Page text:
“Johnny, let me level with you,” I said, reeling a bit from the huge disparity in potential charges. “I’m standing here in the service department of another dealer, and they’re telling me they have to take the wheels and part of the front end off to change the bulbs, and it’s going to cost me almost $200. What gives?”
There was an uncomfortable silence, then Johnny replied, “Well, it *is* easier if you put the car in the air – that’s what we do. We take the wheels off too, and go up from underneath. But as I said, it’s an easy job for us and takes just a few minutes. We charge $15.61 labor for each bulb replacement. I think your dealer is charging too much.”
I thanked Johnny, told him I’d be there in about an hour, hung up, and told Tony I wanted my car brought back up. It would be well worth my time to drive 15 miles to save over a hundred bucks.
Implications for brands
As I waited for my car, I thought about how transparency burned this particular dealer. Brands simply can’t charge unreasonable prices, or make unreasonable claims in today’s networked information environment. Information, examples and copious feedback are available via the smartphones in our pockets.
Assuming that your customers are uninformed and that you’ll get away with it is a recipe for disaster. There are apps that provide instant access to reviews and can suggest the best repair shops for your make and model of car, which I suspect are going to problematic for my old dealer.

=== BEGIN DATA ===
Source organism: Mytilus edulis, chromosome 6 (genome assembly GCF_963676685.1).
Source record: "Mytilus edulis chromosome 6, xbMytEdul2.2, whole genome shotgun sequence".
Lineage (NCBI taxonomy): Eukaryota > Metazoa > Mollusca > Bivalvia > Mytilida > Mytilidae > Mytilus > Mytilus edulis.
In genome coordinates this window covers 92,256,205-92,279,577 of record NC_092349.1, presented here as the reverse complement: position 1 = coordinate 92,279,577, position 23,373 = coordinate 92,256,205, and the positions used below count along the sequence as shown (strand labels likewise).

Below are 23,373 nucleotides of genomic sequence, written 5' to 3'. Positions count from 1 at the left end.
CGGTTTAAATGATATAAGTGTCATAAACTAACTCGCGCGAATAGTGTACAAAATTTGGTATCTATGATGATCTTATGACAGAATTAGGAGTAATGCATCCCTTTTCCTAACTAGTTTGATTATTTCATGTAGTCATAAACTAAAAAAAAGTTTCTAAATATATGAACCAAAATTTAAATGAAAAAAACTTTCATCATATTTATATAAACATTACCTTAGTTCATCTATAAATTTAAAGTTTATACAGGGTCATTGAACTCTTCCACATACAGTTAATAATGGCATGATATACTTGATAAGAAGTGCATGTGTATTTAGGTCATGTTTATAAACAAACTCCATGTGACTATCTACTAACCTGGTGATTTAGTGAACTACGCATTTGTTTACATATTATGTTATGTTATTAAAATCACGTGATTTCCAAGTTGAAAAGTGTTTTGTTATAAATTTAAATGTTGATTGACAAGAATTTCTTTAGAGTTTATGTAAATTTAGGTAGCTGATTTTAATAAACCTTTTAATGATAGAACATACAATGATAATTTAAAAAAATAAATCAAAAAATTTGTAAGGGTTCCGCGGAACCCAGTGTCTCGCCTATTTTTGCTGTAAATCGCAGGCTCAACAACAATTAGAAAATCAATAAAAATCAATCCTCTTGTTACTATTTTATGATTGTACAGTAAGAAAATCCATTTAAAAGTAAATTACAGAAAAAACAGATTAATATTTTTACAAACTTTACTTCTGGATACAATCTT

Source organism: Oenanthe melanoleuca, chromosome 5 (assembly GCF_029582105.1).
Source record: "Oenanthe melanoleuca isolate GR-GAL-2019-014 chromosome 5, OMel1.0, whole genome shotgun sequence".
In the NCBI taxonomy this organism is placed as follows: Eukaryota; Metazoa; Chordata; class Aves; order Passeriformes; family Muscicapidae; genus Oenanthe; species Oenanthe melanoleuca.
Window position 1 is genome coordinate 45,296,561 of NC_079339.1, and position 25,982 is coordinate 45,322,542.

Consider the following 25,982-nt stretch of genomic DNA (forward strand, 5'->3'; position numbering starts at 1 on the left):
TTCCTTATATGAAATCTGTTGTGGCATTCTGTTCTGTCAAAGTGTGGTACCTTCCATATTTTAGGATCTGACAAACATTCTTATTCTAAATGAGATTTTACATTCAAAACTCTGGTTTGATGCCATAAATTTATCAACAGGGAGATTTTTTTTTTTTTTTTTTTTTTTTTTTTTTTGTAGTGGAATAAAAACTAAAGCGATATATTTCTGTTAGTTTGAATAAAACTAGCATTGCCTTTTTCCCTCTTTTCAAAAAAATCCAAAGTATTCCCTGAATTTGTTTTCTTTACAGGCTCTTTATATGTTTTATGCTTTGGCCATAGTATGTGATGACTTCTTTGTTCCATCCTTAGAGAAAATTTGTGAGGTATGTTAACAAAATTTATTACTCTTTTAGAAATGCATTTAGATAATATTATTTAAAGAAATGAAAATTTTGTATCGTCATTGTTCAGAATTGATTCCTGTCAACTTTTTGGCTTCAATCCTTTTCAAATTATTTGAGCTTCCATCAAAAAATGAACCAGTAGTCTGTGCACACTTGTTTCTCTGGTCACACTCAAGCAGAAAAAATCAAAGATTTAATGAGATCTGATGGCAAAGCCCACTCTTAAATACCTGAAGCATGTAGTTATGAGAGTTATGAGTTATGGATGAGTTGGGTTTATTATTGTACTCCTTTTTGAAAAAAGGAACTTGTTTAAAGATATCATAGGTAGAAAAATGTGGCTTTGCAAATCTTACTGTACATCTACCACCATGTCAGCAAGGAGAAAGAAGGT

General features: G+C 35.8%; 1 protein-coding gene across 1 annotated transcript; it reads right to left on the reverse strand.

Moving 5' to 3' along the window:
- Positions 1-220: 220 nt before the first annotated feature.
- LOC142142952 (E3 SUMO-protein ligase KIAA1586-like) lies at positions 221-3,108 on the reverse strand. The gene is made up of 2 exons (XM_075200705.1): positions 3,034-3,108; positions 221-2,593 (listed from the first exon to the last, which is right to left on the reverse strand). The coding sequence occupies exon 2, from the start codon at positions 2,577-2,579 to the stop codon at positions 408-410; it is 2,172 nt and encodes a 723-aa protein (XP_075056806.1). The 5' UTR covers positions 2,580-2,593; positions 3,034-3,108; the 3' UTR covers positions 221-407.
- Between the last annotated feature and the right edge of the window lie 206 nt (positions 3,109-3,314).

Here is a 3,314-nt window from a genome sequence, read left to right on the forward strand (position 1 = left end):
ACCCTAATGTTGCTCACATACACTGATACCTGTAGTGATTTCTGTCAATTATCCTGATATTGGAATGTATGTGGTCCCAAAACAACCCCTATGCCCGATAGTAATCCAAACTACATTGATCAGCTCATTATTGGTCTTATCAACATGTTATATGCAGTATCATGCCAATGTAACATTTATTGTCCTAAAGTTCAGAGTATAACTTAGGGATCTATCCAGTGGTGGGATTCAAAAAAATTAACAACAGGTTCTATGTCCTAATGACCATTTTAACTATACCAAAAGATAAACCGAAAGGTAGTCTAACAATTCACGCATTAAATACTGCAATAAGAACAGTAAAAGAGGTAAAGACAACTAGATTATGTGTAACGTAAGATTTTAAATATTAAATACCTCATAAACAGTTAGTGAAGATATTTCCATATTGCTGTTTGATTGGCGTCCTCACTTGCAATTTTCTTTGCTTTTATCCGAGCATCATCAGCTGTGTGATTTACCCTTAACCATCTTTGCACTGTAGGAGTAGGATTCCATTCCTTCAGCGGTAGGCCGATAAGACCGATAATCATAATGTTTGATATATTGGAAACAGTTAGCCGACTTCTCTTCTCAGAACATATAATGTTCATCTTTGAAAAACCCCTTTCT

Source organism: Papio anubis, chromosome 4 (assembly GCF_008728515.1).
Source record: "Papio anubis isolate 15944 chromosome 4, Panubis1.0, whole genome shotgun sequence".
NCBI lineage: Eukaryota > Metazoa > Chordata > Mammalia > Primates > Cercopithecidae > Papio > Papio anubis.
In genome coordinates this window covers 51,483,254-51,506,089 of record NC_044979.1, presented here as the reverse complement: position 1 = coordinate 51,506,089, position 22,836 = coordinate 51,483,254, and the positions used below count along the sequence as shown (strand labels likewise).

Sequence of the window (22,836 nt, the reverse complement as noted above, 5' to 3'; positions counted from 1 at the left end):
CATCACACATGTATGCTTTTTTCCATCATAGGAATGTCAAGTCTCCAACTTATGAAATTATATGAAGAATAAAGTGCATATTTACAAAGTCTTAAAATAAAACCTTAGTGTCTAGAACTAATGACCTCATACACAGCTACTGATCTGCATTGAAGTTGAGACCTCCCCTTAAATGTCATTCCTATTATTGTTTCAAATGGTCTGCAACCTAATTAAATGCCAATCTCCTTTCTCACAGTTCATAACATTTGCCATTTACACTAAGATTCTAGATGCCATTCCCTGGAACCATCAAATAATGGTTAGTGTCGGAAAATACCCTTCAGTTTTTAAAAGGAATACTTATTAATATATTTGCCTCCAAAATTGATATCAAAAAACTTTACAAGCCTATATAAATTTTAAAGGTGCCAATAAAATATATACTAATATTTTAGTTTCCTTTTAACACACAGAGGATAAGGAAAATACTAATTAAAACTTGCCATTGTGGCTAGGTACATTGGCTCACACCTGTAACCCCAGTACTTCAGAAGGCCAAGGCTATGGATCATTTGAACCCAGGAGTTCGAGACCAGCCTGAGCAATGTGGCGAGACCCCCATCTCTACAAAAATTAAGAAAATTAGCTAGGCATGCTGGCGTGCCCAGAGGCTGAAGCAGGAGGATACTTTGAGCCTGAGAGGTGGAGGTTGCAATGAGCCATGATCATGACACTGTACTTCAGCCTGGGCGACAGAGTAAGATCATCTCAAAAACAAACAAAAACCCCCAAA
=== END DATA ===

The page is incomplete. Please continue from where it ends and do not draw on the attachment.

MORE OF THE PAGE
For businesses that have used information asymmetry to their advantage, the transparency evolution will be a particularly rude awakening. Simply put, times are changing, and you can’t bet that your customers are clueless. (Related: App-Armed and YouTube-Educated, Taking Care of My Baby.) In fact, some brands are using information to empower their customers, creating advocates and gaining efficiencies.
Bad service = bad search rank
However, before we even get into the big data argument, there’s another reason why organizations need to abandon models that capitalize upon their customers’ ignorance – these practices are risky, and can result in bad PR, detrimental online reviews and negative buzz. Google has a history of cracking down on bad merchants, sinking their search rankings, and promised last year that they’ll continue to bury bad actors.
Transparency is good PR
Folks in the SEO space have been saying things like “The best SEO is great customer service,” for years now. Their counter parts in social media have a similar corollary: “Want viral social buzz? Start with a great product!” I’m going to create a maxim for PR: “Transparent business practices drive great PR.”
Transparency ensures your front-line staff will never be hamstrung between mission statements that purport to put the customer first, and business practices that do anything but. Operating under the assumption that everything about your organization’s practices can be discovered at any given time by any person effectively insulates the company from unwelcome surprised, whether it’s the ticked off customer or rogue ex-employee. If there’s no fuel, there can be no fire.
As social and search become inextricably entwined, it’s crucial for brands to evaluate their business practices and ask themselves whether their practices can stand the test of transparency, and the PR team should be the catalyst. It’s good for business, and it’s good for PR.